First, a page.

This is a guest post from Waitemata Local Board Chair Pippa Coom. She attended the annual TRAFINZ conference last week. TRAFINZ represents local authority views on road safety and traffic management in New Zealand.
Change is coming to NZ – we just have to be brave
World renowned road safety strategist Dr Matts- Åke Belin has found himself in New Zealand at the worst of times and the best of times for sharing the proven success of “Vision Zero” (the approach to road safety summarised as no loss of life on the roads is acceptable). Dr Belin has been invited to NZ to attend Trafinz and to share how Sweden’s Vision Zero approach has halved the road toll since 1997 to achieve the one of the lowest number of fatalities per capita in the world.
New Zealand’s road toll rate (7.7 fatalities per 100,000) is almost triple Sweden’s and getting worse. It has increased 37% since 2013 (the highest since 2010) after a 40% reduction between 2007- 2013. 372 people have died on New Zealand roads in the last year at an estimated cost of $12m per day (we’re just 3 fatalities away from the total road toll for 2016). Seven years into the “Safe System” approach to road safety something has been going very wrong. Meanwhile we are also counting the wider social, environmental and health costs of our transport system.
But as Dr Belin discovered as the keynote speaker at Trafinz there is a strong sense a seismic shift is about to happen to transport policy under the new government. The stars are lining up for the implementation of Vision Zero NZ far sooner than road safety campaigners could ever have imagined until really recently.
I went to Trafinz to learn from Dr Belin (and the many other excellent presenters- #trafinz on twitter for updates from the conference) and to find out if transport officials and the road safety sector are ready to embrace a radical change to their thinking and approach. It is hard not to be sceptical after years of traffic efficiency trumping safety despite a rising road toll but I was very encouraged by what I heard at Trafinz, in particular from NZTA’s representatives.
Lisa Rossiter, Senior Manager Strategic Interventions at NZTA was the first to address head on the opportunity that is coming together. She had no time for anyone wanting, as she put it, “unhelpful conversations”. She didn’t want to hear that the road toll is “too hard” or that “technology is going to solve everything” or that “we don’t need median barriers.” She only wanted “helpful conversations” because when it comes to controlling energy (vehicles) and protecting people “we know what has to be done”.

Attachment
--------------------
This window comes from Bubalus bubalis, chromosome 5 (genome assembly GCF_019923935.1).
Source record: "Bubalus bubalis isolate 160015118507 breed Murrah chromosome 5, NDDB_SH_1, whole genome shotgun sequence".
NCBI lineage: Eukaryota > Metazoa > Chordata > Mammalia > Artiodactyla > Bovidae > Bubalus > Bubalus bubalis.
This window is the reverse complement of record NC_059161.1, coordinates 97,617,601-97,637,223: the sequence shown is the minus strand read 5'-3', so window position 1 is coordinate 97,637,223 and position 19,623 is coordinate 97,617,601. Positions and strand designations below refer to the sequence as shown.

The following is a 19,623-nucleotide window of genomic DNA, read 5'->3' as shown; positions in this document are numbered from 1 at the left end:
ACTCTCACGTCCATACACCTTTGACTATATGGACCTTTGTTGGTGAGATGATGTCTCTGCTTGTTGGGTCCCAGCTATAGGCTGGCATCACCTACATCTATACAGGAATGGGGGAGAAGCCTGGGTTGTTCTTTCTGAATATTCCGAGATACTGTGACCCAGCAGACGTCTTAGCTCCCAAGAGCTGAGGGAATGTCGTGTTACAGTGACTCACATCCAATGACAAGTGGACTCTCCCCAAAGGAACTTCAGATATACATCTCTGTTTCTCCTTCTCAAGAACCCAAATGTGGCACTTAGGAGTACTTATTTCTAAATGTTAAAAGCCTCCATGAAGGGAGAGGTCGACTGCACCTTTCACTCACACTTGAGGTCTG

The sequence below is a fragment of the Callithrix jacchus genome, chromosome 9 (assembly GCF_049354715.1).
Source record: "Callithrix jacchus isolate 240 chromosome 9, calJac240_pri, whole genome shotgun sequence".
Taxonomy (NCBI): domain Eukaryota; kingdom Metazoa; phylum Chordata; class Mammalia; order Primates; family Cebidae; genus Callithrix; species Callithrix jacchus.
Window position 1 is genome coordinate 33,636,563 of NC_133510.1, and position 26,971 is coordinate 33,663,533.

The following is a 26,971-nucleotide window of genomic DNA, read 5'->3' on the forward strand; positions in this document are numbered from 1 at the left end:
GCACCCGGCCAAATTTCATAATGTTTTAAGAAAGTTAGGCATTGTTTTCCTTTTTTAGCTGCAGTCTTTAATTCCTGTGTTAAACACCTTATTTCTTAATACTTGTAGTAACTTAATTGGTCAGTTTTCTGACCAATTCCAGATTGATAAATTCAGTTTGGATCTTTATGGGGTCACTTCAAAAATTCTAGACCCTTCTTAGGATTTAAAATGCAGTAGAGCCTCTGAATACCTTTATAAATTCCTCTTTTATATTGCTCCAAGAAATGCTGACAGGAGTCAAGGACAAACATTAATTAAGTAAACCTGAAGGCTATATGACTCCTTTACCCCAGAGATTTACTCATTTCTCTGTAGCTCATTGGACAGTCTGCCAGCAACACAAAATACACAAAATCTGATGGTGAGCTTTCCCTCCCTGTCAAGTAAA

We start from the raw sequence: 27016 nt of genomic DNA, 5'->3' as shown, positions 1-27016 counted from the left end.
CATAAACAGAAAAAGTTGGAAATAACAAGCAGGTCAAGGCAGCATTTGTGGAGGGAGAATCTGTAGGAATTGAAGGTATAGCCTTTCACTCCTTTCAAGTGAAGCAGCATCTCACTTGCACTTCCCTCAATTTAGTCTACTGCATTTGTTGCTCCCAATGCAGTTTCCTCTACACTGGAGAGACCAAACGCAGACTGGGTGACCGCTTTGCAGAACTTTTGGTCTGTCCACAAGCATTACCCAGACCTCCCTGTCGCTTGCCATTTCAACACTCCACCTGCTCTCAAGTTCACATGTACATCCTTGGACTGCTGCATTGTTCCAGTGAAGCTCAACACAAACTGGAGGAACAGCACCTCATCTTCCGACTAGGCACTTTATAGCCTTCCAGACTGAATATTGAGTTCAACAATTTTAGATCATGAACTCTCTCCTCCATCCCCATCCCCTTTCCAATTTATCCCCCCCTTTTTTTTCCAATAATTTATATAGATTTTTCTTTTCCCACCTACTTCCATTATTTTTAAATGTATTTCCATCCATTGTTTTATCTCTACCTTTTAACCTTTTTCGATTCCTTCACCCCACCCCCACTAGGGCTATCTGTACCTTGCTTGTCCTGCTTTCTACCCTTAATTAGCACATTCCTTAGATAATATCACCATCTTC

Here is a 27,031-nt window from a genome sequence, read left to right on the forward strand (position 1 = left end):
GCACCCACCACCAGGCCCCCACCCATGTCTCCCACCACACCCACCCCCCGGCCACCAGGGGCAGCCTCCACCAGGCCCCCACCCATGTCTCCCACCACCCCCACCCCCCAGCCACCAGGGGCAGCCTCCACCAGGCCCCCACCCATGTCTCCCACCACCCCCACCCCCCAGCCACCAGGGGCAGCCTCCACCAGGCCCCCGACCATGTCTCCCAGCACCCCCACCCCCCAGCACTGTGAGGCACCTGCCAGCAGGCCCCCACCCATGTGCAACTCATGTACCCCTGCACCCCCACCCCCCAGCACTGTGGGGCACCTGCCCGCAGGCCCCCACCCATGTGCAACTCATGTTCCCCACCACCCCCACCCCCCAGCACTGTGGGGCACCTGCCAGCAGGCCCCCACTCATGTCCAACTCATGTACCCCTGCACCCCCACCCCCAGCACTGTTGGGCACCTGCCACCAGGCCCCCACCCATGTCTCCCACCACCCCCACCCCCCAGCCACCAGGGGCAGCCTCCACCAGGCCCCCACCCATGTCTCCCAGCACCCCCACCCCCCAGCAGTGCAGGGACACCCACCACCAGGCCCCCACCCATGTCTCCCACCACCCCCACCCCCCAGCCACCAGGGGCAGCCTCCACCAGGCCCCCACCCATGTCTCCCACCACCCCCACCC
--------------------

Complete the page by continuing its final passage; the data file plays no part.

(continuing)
Lisa introduced Dr Paul Graham NZTA’s Principal Scientist from her team. He looked at a range of complex reasons why NZ’s road safety performance is declining (clue: crash data on overseas drivers, older drivers and motorcycles cannot explain the increase but the 100k increase in the heavy vehicle fleet 2013-17, 70% of used vehicles on the road being over 10 years old and rising open road speeds are stronger factors). He confirmed that the core philosophy of safe system should be that on NZ roads “you are not killed if someone stuffs up”. He recognised that it is often hard to get cut through with road safety messages so he suggested we just promote the simple concept to the public: “nobody dies”
Fresh in his role as NZTA’s Safety and Environment Director Harry Wilson offered the most promising “teaser” of what we can expect under the leadership of Minister of Transport Phil Twyford and Associate Minister Julie Anne Genter. He told us that based on early signs, the new government “wants to make a difference” and that Minister Twyford has asked for “safety and vision zero” to be part of a new transport action plan. Mr Wilson saw it as a “reset of aspirations of what the government is aiming to do” after progress under the previous administration had “stalled” on road safety and infrastructure investment. He said that the Ministry of Transport had “done us proud” with the briefing to the incoming Minister.
As with his other NZTA colleagues Mr Wilson appeared ready to embrace a new approach. As he said “we’ve got to stop trading off safety for time savings,” “our death toll is completely unacceptable, we need to create a sense of outrage and urgency in the public”.
No doubt there will be organizational push back and many tensions (NZTA “ great journeys to keep New Zealand moving” promise to “customers” is clearly out of step in failing to address both “place” and “movement”, and Agency presentations were strikingly weak on references to climate change). But from my Trafinz takeaways I am hopeful that the next Safer Journeys Action Plan will adopt the “ethical imperative” of Vision Zero to prioritise the safety of people so we can look forward to a future of accessible, inclusive, safe, sustainable, healthy transport that also works to meet our climate change commitments.
As Dr Belin urged in his concluding comments at Trafnz in taking this opportunity, we just have to “work with change and be brave.” Trafinz President Andy Foster summed up in closing the conference with the sobering fact that if NZ had a road toll similar to Sweden 275 more people would be alive each year.
[Note: All quotes and stats are taken from notes recorded at the conference so there may be errors]
Pippa Coom, is Chair of the Waitematā Local Board, Auckland Council and Transport portfolio lead. She has recently been appointed to the Executive Committee of Trafinz.
Waitematā Local Board has adopted Vision Zero as an outcome in its Local Board Plan 2017 and is advocating for a zero serious injuries and fatalities target to be included in the Auckland Plan refresh.
Note, you can watch yesterday’s Auckland Conversations discussion here.